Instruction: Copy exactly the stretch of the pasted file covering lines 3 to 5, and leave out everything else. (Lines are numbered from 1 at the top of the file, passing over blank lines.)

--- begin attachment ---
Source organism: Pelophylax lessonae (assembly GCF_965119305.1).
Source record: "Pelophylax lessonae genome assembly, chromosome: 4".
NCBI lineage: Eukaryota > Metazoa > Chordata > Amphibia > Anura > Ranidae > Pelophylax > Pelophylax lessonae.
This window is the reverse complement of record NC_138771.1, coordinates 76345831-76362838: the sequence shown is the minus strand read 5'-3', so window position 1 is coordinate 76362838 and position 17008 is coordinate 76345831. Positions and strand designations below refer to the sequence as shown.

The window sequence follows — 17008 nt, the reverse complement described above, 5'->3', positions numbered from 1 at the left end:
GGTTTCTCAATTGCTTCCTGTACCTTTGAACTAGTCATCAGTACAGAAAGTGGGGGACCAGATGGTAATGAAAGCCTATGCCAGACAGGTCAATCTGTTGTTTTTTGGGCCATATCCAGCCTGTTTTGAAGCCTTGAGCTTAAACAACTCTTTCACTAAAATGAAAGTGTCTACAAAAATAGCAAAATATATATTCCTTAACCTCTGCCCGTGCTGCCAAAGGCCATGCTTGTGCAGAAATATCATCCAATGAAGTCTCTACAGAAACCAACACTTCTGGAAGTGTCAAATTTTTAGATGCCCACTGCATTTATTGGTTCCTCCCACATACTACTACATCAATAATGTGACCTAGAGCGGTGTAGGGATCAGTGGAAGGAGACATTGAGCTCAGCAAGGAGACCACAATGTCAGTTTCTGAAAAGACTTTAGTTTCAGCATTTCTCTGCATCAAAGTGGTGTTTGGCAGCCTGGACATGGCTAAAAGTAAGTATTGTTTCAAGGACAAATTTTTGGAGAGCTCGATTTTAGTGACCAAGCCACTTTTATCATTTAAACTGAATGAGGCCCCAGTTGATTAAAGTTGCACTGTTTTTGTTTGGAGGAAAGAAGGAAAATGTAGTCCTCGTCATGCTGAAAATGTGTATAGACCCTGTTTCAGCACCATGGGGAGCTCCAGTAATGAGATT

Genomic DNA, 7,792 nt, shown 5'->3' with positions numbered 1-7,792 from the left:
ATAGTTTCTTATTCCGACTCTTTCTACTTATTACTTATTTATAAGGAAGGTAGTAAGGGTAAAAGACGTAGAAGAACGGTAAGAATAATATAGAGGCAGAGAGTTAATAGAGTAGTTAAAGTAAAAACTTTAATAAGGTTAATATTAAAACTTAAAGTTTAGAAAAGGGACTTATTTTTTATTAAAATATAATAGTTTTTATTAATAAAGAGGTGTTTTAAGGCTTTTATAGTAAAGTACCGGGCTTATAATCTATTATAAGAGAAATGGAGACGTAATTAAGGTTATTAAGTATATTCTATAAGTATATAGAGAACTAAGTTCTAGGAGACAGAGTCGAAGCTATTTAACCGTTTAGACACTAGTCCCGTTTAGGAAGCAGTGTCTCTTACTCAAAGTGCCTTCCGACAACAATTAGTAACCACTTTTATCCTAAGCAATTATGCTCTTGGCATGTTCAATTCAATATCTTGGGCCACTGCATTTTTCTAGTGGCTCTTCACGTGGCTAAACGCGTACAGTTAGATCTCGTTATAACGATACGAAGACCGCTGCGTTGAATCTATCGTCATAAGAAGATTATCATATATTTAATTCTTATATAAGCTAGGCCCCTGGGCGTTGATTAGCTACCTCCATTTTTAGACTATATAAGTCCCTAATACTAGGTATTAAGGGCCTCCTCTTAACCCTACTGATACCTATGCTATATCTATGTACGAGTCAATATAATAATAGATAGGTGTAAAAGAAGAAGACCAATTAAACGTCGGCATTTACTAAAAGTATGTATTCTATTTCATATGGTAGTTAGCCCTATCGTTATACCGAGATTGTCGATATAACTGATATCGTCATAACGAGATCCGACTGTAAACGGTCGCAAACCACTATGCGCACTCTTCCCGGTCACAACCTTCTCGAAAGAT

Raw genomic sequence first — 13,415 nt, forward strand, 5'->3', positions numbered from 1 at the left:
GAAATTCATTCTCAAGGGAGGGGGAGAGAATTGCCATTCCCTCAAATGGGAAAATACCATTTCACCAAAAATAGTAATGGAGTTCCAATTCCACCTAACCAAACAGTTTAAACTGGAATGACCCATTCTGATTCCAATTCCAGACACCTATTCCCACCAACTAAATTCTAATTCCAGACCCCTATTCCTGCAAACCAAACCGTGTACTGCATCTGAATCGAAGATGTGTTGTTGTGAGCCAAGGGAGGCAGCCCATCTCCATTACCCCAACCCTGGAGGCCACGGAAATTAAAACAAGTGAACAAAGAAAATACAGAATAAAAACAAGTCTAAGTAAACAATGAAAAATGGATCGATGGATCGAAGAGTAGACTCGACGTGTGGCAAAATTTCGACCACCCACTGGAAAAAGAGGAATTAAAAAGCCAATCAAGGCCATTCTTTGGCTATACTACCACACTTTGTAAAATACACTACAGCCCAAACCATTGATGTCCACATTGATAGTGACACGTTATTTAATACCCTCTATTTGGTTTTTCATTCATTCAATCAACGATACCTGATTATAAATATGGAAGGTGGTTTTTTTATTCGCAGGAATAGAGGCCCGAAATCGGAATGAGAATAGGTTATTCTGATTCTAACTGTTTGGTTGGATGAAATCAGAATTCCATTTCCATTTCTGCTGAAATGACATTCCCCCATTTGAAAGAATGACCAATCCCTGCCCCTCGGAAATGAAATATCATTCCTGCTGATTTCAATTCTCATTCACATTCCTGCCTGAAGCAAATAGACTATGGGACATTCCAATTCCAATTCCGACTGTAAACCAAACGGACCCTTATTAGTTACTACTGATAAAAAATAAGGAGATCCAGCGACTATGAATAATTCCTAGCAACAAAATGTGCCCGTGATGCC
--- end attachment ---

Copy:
NCBI lineage: Eukaryota > Metazoa > Chordata > Amphibia > Anura > Ranidae > Pelophylax > Pelophylax lessonae.
This window is the reverse complement of record NC_138771.1, coordinates 76345831-76362838: the sequence shown is the minus strand read 5'-3', so window position 1 is coordinate 76362838 and position 17008 is coordinate 76345831. Positions and strand designations below refer to the sequence as shown.

The window sequence follows — 17008 nt, the reverse complement described above, 5'->3', positions numbered from 1 at the left end: